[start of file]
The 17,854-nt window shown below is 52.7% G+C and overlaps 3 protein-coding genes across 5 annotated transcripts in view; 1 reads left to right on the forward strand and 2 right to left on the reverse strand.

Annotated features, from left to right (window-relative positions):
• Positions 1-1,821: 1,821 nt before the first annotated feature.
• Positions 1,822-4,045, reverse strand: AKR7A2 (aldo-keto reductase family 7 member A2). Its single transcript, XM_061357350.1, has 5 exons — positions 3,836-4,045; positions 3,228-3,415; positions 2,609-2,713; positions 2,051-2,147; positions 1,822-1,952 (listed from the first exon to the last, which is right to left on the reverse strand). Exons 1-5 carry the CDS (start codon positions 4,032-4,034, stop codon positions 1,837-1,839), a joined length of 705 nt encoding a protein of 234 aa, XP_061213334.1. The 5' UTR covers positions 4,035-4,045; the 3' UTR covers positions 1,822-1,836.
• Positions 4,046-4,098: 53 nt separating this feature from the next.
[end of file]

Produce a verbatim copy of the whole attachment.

The 17,854-nt window shown below is 52.7% G+C and overlaps 3 protein-coding genes across 5 annotated transcripts in view; 1 reads left to right on the forward strand and 2 right to left on the reverse strand.

Annotated features, from left to right (window-relative positions):
• Positions 1-1,821: 1,821 nt before the first annotated feature.
• Positions 1,822-4,045, reverse strand: AKR7A2 (aldo-keto reductase family 7 member A2). Its single transcript, XM_061357350.1, has 5 exons — positions 3,836-4,045; positions 3,228-3,415; positions 2,609-2,713; positions 2,051-2,147; positions 1,822-1,952 (listed from the first exon to the last, which is right to left on the reverse strand). Exons 1-5 carry the CDS (start codon positions 4,032-4,034, stop codon positions 1,837-1,839), a joined length of 705 nt encoding a protein of 234 aa, XP_061213334.1. The 5' UTR covers positions 4,035-4,045; the 3' UTR covers positions 1,822-1,836.
• Positions 4,046-4,098: 53 nt separating this feature from the next.